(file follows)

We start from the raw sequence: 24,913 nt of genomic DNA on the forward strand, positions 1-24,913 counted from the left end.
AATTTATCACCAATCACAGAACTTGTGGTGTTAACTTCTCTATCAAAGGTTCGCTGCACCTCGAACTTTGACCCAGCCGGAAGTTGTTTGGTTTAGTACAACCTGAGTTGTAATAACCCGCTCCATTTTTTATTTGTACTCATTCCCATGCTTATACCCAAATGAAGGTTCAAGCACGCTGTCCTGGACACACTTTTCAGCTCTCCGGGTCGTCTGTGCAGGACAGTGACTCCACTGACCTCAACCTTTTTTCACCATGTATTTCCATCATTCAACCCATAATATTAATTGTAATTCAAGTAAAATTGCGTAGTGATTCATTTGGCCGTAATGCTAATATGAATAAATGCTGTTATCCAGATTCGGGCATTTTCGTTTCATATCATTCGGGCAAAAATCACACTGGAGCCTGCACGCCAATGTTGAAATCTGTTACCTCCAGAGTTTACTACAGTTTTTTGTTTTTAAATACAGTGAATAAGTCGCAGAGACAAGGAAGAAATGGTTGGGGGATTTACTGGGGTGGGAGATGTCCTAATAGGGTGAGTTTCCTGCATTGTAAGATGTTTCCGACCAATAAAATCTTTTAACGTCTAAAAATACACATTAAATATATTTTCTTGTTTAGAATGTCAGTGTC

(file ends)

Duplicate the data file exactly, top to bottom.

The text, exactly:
We start from the raw sequence: 24,913 nt of genomic DNA on the forward strand, positions 1-24,913 counted from the left end.
AATTTATCACCAATCACAGAACTTGTGGTGTTAACTTCTCTATCAAAGGTTCGCTGCACCTCGAACTTTGACCCAGCCGGAAGTTGTTTGGTTTAGTACAACCTGAGTTGTAATAACCCGCTCCATTTTTTATTTGTACTCATTCCCATGCTTATACCCAAATGAAGGTTCAAGCACGCTGTCCTGGACACACTTTTCAGCTCTCCGGGTCGTCTGTGCAGGACAGTGACTCCACTGACCTCAACCTTTTTTCACCATGTATTTCCATCATTCAACCCATAATATTAATTGTAATTCAAGTAAAATTGCGTAGTGATTCATTTGGCCGTAATGCTAATATGAATAAATGCTGTTATCCAGATTCGGGCATTTTCGTTTCATATCATTCGGGCAAAAATCACACTGGAGCCTGCACGCCAATGTTGAAATCTGTTACCTCCAGAGTTTACTACAGTTTTTTGTTTTTAAATACAGTGAATAAGTCGCAGAGACAAGGAAGAAATGGTTGGGGGATTTACTGGGGTGGGAGATGTCCTAATAGGGTGAGTTTCCTGCATTGTAAGATGTTTCCGACCAATAAAATCTTTTAACGTCTAAAAATACACATTAAATATATTTTCTTGTTTAGAATGTCAGTGTC